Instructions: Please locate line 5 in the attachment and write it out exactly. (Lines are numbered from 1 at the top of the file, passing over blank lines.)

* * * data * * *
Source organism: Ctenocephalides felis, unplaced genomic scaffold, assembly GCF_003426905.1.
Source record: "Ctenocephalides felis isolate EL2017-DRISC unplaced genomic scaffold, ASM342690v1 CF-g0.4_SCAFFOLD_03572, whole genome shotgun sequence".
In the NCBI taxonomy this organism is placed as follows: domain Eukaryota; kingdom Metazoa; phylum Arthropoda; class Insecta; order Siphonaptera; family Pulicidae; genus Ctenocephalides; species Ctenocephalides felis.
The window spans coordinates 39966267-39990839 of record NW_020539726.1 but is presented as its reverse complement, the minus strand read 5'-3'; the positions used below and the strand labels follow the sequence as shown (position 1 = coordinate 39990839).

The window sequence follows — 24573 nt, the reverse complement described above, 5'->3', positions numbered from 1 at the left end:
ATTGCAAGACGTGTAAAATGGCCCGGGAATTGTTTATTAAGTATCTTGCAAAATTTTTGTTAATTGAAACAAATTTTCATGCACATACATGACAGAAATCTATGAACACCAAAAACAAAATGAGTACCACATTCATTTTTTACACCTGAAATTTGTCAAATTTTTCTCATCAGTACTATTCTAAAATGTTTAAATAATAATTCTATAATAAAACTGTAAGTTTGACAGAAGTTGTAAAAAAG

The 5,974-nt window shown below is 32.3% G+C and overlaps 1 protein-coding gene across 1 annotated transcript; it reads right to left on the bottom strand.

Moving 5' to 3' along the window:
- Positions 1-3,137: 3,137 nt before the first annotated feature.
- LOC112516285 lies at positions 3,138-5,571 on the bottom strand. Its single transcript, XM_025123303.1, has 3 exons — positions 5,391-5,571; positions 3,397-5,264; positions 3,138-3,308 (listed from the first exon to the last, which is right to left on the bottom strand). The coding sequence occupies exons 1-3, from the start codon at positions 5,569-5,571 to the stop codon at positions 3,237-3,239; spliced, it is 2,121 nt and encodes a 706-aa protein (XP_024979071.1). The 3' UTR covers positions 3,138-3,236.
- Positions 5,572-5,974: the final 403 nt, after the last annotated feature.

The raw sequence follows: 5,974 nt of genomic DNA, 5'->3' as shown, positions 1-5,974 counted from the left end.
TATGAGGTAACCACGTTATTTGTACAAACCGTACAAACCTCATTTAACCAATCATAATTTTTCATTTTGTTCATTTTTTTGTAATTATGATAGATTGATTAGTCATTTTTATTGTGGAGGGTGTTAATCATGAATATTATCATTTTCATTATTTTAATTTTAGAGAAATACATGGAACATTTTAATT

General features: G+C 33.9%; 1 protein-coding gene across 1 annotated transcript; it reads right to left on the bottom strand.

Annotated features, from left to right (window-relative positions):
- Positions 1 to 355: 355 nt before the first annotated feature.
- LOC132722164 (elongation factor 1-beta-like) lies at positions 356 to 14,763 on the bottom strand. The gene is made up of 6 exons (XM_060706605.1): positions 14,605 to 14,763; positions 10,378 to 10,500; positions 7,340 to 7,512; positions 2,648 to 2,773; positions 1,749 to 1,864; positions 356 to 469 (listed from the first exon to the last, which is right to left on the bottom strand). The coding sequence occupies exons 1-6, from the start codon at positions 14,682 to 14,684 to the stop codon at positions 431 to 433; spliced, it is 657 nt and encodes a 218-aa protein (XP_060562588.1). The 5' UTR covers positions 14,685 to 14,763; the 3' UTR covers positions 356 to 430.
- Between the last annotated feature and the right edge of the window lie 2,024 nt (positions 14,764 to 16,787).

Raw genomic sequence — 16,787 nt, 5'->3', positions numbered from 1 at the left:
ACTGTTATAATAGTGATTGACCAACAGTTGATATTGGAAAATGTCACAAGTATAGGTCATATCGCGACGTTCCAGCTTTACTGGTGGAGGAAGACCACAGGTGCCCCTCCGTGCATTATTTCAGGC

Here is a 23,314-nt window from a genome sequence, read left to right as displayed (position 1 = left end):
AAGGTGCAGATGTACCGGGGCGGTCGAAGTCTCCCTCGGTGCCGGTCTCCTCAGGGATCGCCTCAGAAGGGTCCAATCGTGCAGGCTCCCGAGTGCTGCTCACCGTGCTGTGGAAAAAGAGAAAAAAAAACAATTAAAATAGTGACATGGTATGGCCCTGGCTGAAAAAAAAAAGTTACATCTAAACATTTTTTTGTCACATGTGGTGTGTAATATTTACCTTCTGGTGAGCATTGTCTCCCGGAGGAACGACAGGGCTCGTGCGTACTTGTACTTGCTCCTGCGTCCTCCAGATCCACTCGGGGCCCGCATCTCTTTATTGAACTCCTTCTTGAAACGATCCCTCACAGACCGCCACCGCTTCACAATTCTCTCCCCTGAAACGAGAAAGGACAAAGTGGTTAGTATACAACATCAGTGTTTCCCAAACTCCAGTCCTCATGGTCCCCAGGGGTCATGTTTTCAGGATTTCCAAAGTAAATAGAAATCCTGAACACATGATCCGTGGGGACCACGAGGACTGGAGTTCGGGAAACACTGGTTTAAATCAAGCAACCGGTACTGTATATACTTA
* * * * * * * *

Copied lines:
The window sequence follows — 24573 nt, the reverse complement described above, 5'->3', positions numbered from 1 at the left end: